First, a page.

Originally Posted by amirm
I don't know how they are going to do that. The logo is owned by DVD Forum and its use is governed by them.
Perhaps they'll use the HD DVD ROM logo which is used on burners? That wouldn't require them to support all the player stuff, just to have a drive capable of reading HD DVD ROM discs. Regardless, not good news for studios in terms of HD DVD minimum platform compatibility.
Well, everything the content owners create is being tested on the largest volume player: Toshiba and Xbox 360. So your point is not valid in practice, even if it were in theory (which it is not).
Oh, so buyers of other players get no comfort that content is tested there? That doesn't sound good. And where is my previous point not valid? LG has clearly confirmed no plans, now or in the future, for HDi support on this player.
You tell me. The box is retailing for $1,200. There are superb HD DVD players listing for $500 with more functionality and by the time this box comes out, it will also face stiff competition from new $599 A20 with 1080p support and such. Given all of this, you think the volume of installed base is made up of this Universal player or other brands?
Clearly there is a clamor for a universal player, and none others seem to be on the horizon, let alone available within two months.
I think the answer is obvious. The people who buy this player are BD customers who are used to paying >$1,000 for a player and are worried about the format war so they opt for the LG to give them some comfort that it can play HD DVD, should BD falter somehow.
Or, more likely, HD DVD customers looking to gracefully exit the format in favor of Blu-ray, so they want a player which will at least minimally preserve their existing investment in HD DVD titles.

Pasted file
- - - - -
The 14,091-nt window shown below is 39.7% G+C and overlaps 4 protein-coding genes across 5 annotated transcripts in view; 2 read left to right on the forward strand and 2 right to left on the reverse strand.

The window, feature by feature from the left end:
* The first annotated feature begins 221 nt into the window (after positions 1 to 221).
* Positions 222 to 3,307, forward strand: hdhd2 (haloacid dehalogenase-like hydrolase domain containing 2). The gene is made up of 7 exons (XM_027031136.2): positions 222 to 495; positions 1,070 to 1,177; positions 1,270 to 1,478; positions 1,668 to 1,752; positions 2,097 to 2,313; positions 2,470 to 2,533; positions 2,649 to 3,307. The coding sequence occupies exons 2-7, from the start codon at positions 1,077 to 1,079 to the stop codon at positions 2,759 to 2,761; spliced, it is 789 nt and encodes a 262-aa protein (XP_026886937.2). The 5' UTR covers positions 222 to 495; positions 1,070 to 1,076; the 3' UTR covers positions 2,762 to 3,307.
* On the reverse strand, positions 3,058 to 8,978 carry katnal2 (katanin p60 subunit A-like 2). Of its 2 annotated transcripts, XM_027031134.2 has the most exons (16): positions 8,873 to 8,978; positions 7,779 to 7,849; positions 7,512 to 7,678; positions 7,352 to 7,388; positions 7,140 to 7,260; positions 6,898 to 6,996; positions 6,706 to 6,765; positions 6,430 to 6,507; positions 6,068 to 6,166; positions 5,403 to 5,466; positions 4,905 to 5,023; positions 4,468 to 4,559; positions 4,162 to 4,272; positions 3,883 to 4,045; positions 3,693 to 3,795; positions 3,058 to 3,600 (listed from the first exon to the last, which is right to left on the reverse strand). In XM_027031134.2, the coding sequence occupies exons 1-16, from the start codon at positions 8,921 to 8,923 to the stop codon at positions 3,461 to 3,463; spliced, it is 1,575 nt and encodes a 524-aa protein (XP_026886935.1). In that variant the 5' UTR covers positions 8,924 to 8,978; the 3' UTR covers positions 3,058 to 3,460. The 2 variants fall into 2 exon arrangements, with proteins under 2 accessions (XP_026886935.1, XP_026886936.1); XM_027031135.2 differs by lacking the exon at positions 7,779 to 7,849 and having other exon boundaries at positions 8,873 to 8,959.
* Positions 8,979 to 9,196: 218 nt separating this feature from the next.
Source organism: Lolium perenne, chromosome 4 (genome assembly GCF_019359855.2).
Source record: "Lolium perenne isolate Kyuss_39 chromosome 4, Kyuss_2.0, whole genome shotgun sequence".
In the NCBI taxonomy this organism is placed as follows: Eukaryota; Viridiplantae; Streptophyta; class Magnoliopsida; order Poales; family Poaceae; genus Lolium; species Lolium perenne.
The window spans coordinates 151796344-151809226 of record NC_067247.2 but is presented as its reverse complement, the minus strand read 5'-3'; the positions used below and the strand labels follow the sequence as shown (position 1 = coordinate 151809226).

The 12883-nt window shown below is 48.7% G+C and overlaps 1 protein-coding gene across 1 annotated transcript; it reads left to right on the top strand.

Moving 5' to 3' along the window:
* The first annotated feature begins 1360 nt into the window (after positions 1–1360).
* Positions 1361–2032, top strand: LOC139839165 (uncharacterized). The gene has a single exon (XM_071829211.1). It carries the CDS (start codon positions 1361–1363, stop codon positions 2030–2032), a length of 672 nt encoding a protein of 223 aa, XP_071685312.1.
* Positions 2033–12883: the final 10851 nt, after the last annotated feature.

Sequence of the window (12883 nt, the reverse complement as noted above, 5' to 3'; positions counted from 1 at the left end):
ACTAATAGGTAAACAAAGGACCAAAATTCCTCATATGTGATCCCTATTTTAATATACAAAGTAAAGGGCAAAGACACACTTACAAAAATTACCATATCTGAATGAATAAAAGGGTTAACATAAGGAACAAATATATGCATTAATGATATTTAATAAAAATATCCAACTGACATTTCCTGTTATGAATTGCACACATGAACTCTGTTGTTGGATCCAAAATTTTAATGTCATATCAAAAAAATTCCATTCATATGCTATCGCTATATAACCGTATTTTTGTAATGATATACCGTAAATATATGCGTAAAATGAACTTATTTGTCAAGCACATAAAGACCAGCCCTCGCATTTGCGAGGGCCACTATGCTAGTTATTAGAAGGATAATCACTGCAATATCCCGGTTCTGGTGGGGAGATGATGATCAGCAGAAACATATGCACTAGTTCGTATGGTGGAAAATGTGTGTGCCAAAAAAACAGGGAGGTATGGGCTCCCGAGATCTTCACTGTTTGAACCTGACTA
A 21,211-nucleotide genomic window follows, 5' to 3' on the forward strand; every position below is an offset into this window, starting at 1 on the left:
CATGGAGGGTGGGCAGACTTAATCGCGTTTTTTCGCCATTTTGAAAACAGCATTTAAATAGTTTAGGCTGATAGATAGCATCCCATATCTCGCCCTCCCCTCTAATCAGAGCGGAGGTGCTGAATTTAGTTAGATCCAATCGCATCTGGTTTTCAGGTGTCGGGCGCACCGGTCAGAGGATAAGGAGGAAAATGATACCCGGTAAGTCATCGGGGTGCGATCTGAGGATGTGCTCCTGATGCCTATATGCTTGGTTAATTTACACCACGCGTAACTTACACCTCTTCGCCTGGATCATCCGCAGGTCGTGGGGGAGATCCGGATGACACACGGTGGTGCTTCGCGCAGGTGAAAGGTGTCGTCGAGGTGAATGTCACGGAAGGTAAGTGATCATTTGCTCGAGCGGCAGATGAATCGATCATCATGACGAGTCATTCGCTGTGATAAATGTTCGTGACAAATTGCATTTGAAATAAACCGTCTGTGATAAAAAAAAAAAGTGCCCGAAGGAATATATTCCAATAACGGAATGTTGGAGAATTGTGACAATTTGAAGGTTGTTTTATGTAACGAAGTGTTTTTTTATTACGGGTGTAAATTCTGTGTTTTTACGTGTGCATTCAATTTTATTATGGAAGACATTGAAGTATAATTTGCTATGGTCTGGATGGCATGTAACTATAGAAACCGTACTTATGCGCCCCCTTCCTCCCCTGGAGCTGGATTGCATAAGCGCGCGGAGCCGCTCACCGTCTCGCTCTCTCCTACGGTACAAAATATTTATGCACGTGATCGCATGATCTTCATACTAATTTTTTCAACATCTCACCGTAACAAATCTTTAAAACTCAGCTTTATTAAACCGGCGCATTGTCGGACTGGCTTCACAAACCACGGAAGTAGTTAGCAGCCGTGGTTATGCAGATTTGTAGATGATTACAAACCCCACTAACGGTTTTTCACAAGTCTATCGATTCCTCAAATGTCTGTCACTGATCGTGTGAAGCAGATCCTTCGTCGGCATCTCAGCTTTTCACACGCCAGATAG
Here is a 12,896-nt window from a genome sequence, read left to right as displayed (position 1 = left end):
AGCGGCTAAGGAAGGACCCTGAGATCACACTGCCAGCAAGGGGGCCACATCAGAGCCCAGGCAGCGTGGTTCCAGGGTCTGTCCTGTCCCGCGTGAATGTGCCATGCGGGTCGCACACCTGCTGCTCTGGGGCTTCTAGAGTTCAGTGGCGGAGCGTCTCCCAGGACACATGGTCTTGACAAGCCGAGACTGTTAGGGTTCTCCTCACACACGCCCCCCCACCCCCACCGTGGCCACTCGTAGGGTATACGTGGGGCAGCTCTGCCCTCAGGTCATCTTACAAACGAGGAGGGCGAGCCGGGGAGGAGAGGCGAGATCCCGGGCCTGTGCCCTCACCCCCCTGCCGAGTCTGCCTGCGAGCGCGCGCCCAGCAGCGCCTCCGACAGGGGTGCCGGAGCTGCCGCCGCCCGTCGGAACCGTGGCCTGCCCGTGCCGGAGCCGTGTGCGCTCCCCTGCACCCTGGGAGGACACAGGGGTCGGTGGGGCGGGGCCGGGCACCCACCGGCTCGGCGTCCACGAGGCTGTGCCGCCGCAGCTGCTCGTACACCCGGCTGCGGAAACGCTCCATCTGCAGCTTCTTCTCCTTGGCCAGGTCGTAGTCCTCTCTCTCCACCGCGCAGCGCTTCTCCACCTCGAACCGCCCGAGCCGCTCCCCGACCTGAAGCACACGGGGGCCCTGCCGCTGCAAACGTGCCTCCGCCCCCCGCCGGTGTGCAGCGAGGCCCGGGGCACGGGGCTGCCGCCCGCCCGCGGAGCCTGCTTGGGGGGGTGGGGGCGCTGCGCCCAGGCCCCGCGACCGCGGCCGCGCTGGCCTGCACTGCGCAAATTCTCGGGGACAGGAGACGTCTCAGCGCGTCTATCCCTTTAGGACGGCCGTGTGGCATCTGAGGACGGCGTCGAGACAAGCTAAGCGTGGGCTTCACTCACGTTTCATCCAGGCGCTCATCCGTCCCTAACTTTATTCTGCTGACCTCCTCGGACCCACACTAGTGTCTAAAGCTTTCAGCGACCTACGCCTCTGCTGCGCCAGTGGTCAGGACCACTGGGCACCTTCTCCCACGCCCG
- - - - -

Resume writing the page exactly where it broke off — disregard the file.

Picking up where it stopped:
Except that they can't because they are liable to get grief if they advertise features for a disc, that does not play on some players with no way for the user to know in advance, before purchasing said discs.
Come on, Amir, you know this is ridiculous. A consumer will know if they have a player that supports networking (because they would have to have configured that networking). To suggest people will be upset because they buy content advertising "networked bonus content" and can't use it because they don't have a network capable player is far-fetched at best.
What's more, this stuff is not easy. You can try to copy us be you also have to put in the engineering and software/service expertise behind which we both know is hard.
Oh, yes, the combined strength of the Blu-ray community is clearly incapable of building the required content and infrastructure to support networked content. Ignoring every other BD company
, Sony alone has obviously built out significant content and network infrastructure for supporting networked gameplay and commerce on the PS3. How is building far more constrained bonus content for BD titles a harder task than what Sony alone has done for the PS3?
Sometimes I wonder though as you downplay the stuff you can't do in BD.
I have never downplayed interactivity - I have consistently defended it as being of clear consumer value, in spite of many here who just want to "watch the damn movie". The only thing I have downplayed is the suggestion that PiP is the end-all and be-all of interactivity.
You mean like what happened to BD?
Come on now. They are going from 15 to 17 gigabytes per layer. That is not a big change. But if you know more about optical engineering than I, feel free to expand on what sort of grief you think they are going to get, which Toshiba engineers don't know about.
A Toshiba engineer was previously quoted as saying there is no way that (45GB) TL would work on legacy drives. Are you now committing here that TL51 will work on all HD DVD drives? If not, how do you foresee TL51 impacting the format war? Will studios support it if it means incompatibility with legacy HD DVD players?